When tragedy strikes, knitters respond.
It’s a way to heal, said Cheryl Lavenhar, owner of Knit on Old Northern Boulevard. It’s a way to do something constructive.
Perhaps that’s why the knitters who communed at her store Sunday to contribute to a project for families affected by the Tree of Life synagogue shooting are only a tiny fraction of those knitting squares for the project.
There are people knitting in Japan, in Canada, in the United Kingdom, in Ireland and there are thousands of emails coming in to the shop that organized the project, said its manager Natalie Belmont.
“We thought maybe it would be local,” said Belmont, a member of the small staff at Yarns By Design, which is receiving creations to create blankets for the families of shooting victims.
The store is 15 minutes from Squirrel Hill, the location where a gunman killed 11 at the synagogue on Oct. 27.
“We did not have any idea that this was going to span as big as it did,” Belmont said.
Lavenhar heard about the project through Ravelry, which she calls “Facebook for knitters.”
The digital community along with Yarns By Design began coming up with pattern suggestions, so Lavenhar took one of the patterns, a Star of David, and started organizing an event for her knitting community to come together and contribute to the project.
Knitting Fever in Amityville donated yarn, and Lavenhar donated the rest from her own store.
The Sunday of the event, the two worktables at her store were full. Women of different faiths and races came together to enjoy each other’s company as they contributed to the project. Some brought in sweets to share.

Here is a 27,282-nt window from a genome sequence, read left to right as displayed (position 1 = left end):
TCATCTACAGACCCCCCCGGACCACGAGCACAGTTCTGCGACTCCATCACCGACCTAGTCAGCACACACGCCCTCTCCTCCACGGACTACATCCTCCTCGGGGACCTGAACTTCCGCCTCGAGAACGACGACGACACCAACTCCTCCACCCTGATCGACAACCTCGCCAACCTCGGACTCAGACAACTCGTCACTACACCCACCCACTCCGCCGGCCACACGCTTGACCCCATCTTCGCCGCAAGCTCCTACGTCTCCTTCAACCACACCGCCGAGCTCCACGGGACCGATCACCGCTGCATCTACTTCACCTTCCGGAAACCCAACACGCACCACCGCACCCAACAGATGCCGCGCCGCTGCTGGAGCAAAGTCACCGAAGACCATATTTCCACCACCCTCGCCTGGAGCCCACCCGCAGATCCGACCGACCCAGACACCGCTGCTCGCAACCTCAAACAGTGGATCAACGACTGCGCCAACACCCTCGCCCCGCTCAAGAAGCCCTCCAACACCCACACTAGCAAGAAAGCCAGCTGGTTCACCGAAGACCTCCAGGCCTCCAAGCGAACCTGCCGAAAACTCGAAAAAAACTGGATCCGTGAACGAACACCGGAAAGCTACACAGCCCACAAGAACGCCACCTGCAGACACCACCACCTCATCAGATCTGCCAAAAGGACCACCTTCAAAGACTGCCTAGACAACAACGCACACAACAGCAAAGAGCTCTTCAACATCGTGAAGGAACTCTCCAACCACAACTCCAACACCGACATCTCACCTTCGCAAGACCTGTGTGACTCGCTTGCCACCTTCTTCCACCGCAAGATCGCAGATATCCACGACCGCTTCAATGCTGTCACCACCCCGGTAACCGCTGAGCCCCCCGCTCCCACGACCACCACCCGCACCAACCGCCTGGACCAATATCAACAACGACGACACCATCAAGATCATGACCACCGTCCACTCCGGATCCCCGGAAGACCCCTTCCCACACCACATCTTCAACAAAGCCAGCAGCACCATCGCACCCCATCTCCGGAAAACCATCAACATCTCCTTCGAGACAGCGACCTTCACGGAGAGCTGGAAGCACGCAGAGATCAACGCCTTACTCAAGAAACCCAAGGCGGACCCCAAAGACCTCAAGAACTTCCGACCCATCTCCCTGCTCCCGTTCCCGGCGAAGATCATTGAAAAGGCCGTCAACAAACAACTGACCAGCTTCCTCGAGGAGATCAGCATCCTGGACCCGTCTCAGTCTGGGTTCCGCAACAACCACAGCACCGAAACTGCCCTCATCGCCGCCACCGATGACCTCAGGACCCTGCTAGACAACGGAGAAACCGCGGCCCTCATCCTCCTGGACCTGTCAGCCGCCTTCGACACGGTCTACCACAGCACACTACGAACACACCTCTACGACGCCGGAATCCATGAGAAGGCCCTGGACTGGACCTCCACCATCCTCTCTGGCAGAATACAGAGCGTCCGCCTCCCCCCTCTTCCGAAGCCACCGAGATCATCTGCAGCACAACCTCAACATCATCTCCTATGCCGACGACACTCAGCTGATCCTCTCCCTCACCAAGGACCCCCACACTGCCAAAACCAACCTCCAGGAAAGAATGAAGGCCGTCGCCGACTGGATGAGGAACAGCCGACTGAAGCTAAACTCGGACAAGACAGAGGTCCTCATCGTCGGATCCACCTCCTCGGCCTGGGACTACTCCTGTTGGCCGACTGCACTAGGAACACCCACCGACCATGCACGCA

“I have a really nice group of women who come in, and I knew they would do it, but I had a lady come from Bay Shore, somebody came from Queens – people traveled here to sit here for the day and do it with other women,” Lavenhar said.
So far, she’s collected between 35 and 40 squares, which she will knit together before sending off to Pennsylvania.
The day of the shooting, she felt disgusted, Lavenhar said.
“It could have been the temple in my neighborhood,” she said. “[It] hit too close to home.”
Belmont also said she found the shooting horrific.
A knitting instructor at the store, Vanessa Picard, came up with the idea to donate blankets to the families affected.
“Her daughter wanted to do something to comfort the people,” Belmont said. “She was very upset.”
This is not the first time these two stores have knitted for a cause.
The knitting community that Lavenhar has cultivated at her store in Roslyn has created hats and blankets for neonatal intensive care units, pink hats for the women’s march and blankets that composed a wall of blankets in Chicago, a statement against President Donald Trump’s proposed border wall.
Yarns By Design has made welcome blankets for refugees, Belmont said.
“It’s not like you can just read the news and do nothing,” Lavenhar said. “I’m sure in a couple weeks somebody’s going to come up with something for people in California. That’s how the knitting community is. There’s a disaster, they rally around it.”